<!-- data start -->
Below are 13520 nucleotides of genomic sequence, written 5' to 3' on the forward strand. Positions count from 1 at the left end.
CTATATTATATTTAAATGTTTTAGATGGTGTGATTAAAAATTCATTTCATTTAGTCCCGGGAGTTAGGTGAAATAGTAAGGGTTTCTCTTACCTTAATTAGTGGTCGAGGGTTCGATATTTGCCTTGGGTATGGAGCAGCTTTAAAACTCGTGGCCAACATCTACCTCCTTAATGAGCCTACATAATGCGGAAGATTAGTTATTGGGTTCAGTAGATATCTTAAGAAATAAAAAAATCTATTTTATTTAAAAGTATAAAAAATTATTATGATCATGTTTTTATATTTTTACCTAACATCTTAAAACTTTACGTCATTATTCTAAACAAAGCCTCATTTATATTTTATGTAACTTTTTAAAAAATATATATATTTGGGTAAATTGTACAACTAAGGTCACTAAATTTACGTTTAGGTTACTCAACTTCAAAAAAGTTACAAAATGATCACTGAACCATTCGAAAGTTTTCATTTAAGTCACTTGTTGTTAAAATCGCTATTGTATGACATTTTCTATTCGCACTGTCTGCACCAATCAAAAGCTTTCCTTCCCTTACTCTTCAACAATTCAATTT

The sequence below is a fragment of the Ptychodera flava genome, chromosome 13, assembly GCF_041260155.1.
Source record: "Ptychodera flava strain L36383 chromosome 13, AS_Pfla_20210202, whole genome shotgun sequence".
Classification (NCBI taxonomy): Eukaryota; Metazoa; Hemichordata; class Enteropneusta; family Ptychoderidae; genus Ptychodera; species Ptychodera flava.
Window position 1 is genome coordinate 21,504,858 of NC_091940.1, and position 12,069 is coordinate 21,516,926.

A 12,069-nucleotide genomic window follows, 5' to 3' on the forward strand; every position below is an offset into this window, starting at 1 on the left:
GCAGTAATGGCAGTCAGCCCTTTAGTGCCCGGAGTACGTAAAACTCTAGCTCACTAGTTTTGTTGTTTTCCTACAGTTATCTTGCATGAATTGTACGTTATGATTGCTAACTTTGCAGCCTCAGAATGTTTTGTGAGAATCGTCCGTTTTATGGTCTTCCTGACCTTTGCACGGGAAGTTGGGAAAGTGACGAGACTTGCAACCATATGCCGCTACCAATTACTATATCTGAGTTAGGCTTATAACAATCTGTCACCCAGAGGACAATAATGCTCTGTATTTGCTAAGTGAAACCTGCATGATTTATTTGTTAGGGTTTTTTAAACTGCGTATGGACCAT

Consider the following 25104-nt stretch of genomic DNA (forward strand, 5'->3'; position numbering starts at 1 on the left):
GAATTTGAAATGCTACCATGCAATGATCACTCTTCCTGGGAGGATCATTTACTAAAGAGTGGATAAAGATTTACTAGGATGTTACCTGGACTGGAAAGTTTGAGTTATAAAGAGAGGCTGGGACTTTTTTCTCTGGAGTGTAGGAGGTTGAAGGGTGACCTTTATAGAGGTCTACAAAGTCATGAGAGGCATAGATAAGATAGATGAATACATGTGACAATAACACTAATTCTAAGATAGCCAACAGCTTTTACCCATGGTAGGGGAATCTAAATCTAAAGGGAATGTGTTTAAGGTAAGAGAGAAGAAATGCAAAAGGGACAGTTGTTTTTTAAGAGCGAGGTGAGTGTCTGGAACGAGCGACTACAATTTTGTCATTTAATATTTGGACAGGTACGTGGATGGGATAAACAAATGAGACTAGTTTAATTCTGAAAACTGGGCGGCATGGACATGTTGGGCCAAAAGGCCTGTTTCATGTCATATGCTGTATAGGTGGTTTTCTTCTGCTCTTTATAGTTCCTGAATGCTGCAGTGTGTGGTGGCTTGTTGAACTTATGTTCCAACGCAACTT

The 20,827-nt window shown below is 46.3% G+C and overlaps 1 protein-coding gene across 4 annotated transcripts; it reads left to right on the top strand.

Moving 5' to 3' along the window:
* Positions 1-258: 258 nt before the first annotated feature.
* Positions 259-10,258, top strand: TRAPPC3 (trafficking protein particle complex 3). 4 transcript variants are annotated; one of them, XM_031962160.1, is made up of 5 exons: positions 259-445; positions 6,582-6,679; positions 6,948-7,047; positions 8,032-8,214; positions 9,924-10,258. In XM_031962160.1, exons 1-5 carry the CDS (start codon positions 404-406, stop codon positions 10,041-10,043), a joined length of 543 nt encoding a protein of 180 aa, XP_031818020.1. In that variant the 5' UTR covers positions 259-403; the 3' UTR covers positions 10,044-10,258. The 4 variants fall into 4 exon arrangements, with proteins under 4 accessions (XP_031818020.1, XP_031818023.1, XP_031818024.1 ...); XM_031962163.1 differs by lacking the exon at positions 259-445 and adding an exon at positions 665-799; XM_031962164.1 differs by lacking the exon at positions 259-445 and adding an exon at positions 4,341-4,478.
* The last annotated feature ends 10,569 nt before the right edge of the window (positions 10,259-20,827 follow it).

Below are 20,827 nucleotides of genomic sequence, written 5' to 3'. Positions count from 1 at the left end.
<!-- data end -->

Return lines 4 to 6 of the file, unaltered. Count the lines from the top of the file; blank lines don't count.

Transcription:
Source record: "Ptychodera flava strain L36383 chromosome 13, AS_Pfla_20210202, whole genome shotgun sequence".
Classification (NCBI taxonomy): Eukaryota; Metazoa; Hemichordata; class Enteropneusta; family Ptychoderidae; genus Ptychodera; species Ptychodera flava.
Window position 1 is genome coordinate 21,504,858 of NC_091940.1, and position 12,069 is coordinate 21,516,926.